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3.13 SelectCase Multiple-Selection Structure

Occasionally, an algorithm contains a series of decisions in which the algorithm tests a variable or expression separately for each value that the variable or expression might assume. The algorithm then takes different actions based on those values. Visual Basic provides the SelectCasemultiple-selection structure to handle such decision making. The program in Fig. 3.8 uses a SelectCase structure to count the number of different letter grades on an exam. Assume that the exam is graded as follows: 90 and above is an "A," 80–89 is a "B," 70–79 is a "C," 60–69 is a "D" and 0–59 is an "F." The instructor generously gives a minimum grade of 10 for students who were present for the exam. Students not present for the exam receive a 0.

Figure 3.8Fig. 3.8 SelectCase structure used to count grades.



Line 7 in Fig. 3.8 declares variable grade as type Integer. This variable stores each grade that is input. Lines 8–12 declare variables that store the total number grades of each type. Lines 18–57 use a While loop to control repetition.

Line 20,

       Select Case grade

begins the Select Case structure. The expression following the keywords Select Case is called the controlling expression. The controlling expression (i.e., the value of grade) is compared sequentially with each Case. If a matching Case is found, the code in the Case executes, and program control proceeds to the first statement after the SelectCase structure (line 55).

Common Programming Error 3.1

Duplicate Case statements are logic errors. At execution time, the first matching Case statement is executed.

The first Case statement (line 22) determines whether the value of grade is exactly equal to 100. The next Case statement (line 27) determines whether grade is between 90 and 99, inclusive. Keyword To specifies the range. Lines 31–44 use this keyword to present a series of similar Cases.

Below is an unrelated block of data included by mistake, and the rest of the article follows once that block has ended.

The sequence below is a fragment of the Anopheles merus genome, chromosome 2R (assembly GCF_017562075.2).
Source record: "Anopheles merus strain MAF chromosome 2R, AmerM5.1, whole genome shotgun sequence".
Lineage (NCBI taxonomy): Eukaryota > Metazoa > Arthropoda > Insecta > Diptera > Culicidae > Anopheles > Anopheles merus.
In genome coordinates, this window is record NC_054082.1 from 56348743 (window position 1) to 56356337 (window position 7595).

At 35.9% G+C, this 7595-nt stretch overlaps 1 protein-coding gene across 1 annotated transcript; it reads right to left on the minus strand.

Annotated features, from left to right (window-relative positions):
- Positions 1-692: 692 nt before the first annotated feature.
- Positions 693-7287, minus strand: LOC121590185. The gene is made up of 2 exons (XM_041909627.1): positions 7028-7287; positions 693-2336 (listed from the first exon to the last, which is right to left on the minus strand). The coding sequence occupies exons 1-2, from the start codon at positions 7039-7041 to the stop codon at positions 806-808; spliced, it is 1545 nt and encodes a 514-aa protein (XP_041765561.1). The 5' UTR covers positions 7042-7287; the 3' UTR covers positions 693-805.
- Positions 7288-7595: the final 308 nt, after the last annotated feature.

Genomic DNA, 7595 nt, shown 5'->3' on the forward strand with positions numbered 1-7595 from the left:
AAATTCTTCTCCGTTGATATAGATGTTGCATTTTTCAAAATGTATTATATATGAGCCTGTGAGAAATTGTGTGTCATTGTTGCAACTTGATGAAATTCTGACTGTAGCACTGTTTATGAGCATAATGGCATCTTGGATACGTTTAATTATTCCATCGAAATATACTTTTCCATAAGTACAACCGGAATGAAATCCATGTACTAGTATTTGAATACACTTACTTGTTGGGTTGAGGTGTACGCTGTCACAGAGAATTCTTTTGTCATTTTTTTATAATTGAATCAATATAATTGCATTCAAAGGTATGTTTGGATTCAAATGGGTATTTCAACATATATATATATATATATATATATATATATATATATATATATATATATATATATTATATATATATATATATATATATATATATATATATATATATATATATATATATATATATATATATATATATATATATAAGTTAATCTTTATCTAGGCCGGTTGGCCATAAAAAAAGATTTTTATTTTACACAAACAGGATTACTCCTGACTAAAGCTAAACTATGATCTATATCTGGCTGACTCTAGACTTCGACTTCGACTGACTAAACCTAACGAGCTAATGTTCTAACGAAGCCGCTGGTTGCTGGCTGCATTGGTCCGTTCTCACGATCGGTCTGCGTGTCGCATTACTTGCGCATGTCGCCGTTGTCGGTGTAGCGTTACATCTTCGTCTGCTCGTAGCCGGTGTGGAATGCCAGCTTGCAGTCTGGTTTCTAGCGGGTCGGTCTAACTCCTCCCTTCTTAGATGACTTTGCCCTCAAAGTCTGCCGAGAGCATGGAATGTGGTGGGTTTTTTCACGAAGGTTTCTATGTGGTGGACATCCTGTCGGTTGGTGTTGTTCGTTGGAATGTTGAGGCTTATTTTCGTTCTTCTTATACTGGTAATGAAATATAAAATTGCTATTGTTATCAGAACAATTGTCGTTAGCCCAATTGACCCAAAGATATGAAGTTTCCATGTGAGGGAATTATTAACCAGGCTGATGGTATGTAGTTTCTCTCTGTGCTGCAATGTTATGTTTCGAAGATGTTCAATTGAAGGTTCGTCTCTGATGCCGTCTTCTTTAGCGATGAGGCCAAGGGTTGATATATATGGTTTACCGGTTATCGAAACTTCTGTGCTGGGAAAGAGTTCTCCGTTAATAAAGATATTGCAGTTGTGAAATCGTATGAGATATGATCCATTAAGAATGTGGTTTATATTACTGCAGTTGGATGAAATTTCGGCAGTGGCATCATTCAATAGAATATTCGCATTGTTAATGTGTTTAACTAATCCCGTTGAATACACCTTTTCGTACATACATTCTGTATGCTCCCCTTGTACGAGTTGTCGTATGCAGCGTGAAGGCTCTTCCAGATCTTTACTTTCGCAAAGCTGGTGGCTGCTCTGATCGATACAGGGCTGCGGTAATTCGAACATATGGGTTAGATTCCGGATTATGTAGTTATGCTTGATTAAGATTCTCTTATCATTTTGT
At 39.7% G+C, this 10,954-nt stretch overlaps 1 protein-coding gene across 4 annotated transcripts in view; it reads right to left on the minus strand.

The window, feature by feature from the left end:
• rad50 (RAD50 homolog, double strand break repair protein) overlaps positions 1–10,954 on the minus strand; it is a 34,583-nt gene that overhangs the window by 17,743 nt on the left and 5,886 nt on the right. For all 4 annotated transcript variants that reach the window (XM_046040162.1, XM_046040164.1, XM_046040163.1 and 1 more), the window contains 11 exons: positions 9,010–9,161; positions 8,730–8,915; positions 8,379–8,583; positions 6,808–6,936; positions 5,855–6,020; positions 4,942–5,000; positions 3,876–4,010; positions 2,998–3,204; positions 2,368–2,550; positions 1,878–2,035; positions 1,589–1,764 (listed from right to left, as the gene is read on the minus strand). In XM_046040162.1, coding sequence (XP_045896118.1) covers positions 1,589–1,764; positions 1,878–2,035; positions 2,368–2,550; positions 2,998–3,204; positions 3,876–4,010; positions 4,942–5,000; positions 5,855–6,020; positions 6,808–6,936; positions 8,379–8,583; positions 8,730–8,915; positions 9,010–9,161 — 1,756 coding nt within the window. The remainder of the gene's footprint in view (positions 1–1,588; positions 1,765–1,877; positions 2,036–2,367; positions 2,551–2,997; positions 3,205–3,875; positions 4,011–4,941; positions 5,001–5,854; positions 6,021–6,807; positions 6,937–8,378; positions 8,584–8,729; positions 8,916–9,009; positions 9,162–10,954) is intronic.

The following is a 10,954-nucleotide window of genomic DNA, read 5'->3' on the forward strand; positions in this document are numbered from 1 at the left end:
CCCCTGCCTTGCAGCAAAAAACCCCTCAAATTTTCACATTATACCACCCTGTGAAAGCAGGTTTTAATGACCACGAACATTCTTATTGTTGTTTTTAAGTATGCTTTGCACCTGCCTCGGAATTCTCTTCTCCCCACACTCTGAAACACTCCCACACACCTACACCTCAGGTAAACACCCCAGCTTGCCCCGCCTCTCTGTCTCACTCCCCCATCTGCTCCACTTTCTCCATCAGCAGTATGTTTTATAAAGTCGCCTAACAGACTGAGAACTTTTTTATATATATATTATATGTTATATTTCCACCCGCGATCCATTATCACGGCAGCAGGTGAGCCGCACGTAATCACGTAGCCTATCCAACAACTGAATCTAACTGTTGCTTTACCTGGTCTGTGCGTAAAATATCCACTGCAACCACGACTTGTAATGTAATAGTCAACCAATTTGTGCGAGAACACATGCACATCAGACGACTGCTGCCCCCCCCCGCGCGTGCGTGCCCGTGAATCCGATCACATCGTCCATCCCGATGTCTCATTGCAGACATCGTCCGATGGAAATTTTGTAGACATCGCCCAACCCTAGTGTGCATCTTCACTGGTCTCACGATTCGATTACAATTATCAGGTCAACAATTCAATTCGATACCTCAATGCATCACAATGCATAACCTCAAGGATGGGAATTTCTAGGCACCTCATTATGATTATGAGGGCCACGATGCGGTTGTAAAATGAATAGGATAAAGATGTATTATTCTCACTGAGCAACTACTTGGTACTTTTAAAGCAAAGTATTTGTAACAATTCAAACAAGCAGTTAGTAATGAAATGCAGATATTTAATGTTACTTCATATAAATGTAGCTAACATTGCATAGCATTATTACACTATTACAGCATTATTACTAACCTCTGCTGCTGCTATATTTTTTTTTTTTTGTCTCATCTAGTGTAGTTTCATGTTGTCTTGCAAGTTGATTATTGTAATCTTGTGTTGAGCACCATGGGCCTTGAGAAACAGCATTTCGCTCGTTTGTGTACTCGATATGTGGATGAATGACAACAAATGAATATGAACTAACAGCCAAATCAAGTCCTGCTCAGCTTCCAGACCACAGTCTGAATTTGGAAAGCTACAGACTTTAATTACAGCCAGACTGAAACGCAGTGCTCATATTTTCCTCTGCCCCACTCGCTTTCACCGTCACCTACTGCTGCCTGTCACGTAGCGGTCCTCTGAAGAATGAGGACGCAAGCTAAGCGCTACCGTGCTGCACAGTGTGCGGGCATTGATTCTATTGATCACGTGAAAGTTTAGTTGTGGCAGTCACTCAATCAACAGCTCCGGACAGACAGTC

Common Programming Error 3.2

If the value on the left side of the To keyword in a Case statement is larger than the value on the right side, the Case statement is ignored during program execution, potentially causing a logic error.

When multiple values are tested in a Case statement, they are separated by commas. On line 44, either 0 or any value in the range 10 to 59, inclusive, matches to this Case. Line 48 contains the optional Case Else, which is executed when the input does not match the controlling expression in any of the previous Cases. CaseElse commonly is used to check for invalid input. When employed, the CaseElse must be the last Case. The required EndSelect keywords terminate the SelectCase structure.

Common Programming Error 3.3

When using the optional Case Else statement in a Select Case structure, failure to place the CaseElse as the last Case is a syntax error.

Case statements also can use relational operators to determine whether the controlling expression satisfies a condition. For example,

Case Is < 0 

uses keyword Is along with the relational operator < to test for values less than 0.

Testing and Debugging Tip 3.1

Provide a Case Elsw in Select Case structures. Cases not handled in a SelectCase is provided. The inclusion of a CaseElse statement facilitates the processing of exceptional conditions. In some situations, no CaseElse processing is needed.

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